A savage coastal storm powered by hurricane-force gusts slashed its way through Britain and western Europe on Monday, felling trees, flooding lowlands and snarling traffic in the air, at sea and on land. At least 13 people were reported killed.
It was one of the worst storms to hit the region in years.
Gusts of 99 miles per hour were reported on the Isle of Wight in southern England, while gusts up to 80 mph hit the British mainland. Later in the day, the Danish capital of Copenhagen saw record gusts up of to 120 mph and an autobahn in central Germany was shut down by gusts up to 62 mph.
All across the region, people were warned to stay indoors. Hundreds of trees were uprooted or split, blocking roads and crushing cars. The Dutch were told to leave their beloved bicycles at home for safety’s sake.
At least thirteen storm-related deaths were reported, most victims crushed by falling trees. Germany had six deaths, Britain had five and the Netherlands and Denmark had one each. One woman was also missing after being swept into the surf in France.
Two people were killed in London by a gas explosion and a British teen who played in the storm-driven surf was swept out to sea. A man in Denmark was killed when a brick flew off and hit him in the head.
Despite the strength of its gusts, the storm was not considered a hurricane because it didn’t form over warm expanses of open ocean like the hurricanes that batter the Caribbean and the United States. Britain’s national weather service, the Met Office, said Britain does not get hurricanes because those are “warm latitude” storms that draw their energy from seas far warmer than the North Atlantic. Monday’s storm also did not have an “eye” at its center like most hurricanes.
London’s Heathrow Airport, Europe’s busiest, canceled at least 130 flights, and giant waves prompted the major English port of Dover to close, cutting off ferry service to France.
Nearly 1,100 passengers had to ride out the storm on a heaving ferry from Newcastle in Britain to the Dutch port of Ijmuiden after strong winds and heavy seas blocked it from docking in the morning. The ship returned to the North Sea to wait for the wind to die down rather than risk being smashed against the harbor’s walls, Teun-Wim Leene of DFDS Seaways told national broadcaster NOS.
In central London, a huge building crane near the prime minister’s office crumpled in the gusts. The city’s overburdened transit system faced major delays and cancellations and did not recover even after the weather swept to the east.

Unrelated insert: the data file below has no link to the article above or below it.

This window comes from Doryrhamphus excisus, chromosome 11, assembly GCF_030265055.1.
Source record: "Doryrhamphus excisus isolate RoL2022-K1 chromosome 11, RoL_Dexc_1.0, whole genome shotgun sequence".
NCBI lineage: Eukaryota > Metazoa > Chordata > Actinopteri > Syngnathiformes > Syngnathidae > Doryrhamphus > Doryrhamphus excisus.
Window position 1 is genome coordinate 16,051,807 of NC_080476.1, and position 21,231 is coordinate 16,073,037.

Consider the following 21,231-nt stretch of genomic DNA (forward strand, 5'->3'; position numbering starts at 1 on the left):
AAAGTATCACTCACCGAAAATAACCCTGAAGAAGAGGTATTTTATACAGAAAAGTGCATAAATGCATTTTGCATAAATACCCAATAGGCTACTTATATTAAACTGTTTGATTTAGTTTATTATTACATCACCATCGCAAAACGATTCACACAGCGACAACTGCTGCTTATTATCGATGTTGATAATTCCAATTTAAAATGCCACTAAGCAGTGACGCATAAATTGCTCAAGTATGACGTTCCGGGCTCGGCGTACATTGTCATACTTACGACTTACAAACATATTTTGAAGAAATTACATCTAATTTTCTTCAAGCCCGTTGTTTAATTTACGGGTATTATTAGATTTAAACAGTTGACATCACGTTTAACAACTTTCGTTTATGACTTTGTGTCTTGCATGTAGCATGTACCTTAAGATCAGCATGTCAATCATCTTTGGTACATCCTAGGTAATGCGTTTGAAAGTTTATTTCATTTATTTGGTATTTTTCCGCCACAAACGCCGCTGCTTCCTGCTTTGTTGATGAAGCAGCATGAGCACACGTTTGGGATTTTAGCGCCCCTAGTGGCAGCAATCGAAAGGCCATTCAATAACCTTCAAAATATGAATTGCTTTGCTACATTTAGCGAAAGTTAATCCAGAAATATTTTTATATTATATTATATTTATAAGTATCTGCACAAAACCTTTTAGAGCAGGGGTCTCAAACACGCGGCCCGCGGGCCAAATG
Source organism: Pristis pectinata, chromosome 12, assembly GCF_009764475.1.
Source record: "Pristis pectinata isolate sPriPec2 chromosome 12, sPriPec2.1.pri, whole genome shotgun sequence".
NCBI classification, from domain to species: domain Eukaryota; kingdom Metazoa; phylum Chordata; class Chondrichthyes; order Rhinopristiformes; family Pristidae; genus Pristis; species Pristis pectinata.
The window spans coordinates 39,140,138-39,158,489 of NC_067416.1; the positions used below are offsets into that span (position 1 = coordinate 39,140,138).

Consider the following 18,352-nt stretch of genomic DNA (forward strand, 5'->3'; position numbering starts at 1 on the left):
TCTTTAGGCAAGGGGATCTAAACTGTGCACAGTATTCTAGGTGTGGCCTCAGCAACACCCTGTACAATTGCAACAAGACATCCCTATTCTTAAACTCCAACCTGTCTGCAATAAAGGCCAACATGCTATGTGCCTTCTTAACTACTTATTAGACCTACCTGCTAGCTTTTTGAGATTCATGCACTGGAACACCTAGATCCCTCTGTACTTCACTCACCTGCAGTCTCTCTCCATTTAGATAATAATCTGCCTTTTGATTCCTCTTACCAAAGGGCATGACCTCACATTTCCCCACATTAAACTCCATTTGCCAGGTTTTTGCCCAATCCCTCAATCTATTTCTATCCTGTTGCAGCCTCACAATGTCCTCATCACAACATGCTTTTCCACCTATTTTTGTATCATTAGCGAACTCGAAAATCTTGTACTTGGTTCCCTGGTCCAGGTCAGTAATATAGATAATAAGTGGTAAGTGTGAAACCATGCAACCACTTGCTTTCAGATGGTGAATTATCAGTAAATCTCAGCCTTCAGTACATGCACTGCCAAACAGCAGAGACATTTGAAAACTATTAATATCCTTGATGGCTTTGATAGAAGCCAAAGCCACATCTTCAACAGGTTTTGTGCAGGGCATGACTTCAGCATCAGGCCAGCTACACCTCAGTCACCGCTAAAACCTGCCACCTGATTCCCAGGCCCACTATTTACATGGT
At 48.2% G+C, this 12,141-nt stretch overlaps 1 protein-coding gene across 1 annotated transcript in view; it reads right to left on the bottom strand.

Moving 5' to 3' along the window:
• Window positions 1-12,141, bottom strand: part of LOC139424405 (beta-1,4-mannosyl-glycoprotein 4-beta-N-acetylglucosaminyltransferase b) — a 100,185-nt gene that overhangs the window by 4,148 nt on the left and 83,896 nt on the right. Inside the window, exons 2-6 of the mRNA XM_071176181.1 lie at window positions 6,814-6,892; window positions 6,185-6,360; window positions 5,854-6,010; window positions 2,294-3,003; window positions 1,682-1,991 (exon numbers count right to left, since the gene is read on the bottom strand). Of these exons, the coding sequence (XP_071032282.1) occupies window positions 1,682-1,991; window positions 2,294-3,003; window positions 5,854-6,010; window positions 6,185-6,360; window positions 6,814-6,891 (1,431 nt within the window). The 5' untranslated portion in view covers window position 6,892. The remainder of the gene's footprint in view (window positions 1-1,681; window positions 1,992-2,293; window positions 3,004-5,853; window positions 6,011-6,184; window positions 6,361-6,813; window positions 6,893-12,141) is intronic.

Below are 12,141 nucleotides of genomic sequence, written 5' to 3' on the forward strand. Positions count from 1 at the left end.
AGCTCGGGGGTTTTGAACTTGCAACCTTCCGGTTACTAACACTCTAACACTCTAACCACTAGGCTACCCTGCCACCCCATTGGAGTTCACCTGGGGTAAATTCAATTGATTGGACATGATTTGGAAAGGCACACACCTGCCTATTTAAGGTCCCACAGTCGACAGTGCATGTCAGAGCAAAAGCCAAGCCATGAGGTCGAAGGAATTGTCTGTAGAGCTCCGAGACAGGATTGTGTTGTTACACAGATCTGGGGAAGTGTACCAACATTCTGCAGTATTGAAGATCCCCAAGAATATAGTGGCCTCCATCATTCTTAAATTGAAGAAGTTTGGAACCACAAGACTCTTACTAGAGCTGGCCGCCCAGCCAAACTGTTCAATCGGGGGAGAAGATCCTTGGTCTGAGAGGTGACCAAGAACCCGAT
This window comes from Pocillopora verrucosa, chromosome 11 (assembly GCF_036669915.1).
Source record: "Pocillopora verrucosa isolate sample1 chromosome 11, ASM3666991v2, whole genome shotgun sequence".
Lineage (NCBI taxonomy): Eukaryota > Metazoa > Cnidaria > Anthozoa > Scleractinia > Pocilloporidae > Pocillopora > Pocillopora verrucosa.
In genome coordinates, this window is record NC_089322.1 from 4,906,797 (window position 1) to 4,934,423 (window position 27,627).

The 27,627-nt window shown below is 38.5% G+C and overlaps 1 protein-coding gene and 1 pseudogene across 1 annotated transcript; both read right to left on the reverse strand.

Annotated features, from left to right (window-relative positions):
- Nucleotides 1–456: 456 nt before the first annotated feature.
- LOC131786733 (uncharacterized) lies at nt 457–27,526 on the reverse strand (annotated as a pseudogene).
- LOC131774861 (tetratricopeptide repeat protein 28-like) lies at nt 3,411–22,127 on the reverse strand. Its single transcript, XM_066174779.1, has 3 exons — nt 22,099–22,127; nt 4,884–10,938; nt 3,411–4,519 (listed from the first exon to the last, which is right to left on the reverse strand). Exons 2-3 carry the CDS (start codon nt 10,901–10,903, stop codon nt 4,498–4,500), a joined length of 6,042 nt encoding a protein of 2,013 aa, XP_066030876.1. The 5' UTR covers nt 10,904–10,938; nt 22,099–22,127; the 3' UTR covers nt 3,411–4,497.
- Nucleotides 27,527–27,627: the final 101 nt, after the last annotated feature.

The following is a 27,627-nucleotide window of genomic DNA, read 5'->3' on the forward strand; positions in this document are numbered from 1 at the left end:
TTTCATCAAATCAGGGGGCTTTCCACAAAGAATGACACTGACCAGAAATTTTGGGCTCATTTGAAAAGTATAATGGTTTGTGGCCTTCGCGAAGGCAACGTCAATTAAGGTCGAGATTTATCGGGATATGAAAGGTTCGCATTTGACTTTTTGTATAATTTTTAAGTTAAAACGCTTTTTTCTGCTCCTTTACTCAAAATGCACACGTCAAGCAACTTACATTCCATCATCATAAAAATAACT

A nuclear power station in Kent, southern England, automatically shut its two reactors after storm debris reduced its incoming power supply. Officials at the Dungeness B plant said the reactors had shut down safely and would be brought back once power was restored.
The storm left Britain in the early afternoon and roared across the English Channel, leaving up to 270,000 UK homes without power.
Trains were canceled in southern Sweden and Denmark. Winds blew off roofs, with debris reportedly breaking the legs of one man. Near the Danish capital of Copenhagen, the storm ripped down the scaffolding from a five-story apartment building.
In Germany, the death toll reached six, with four people killed in three separate accidents Monday involving trees falling on cars, the DPA news agency reported. A sailor near Cologne was killed Sunday when his boat capsized, and a fisherman drowned northeast of the city.
In addition to widespread rail disruptions, both Duesseldorf and Hamburg airports saw many flights canceled, stranding more than 1,000 passengers.
Thousands of homes in northwestern France also lost electricity, while in the Netherlands several rail lines shut down and airports faced delays. Amsterdam’s central railway station was closed due to storm damage.
Amsterdam was one of the hardest-hit cities as the storm surged up the Dutch coast. Powerful wind gusts toppled trees into canals in the capital’s historic center and sent branches tumbling onto rail and tram lines, halting almost all public transport. Commuters faced long struggles to get home.
London Mayor Boris Johnson praised emergency workers for doing an “amazing job” trying to keep London moving. He said his thoughts, along with those of all Londoners, were with the victims and their loved ones.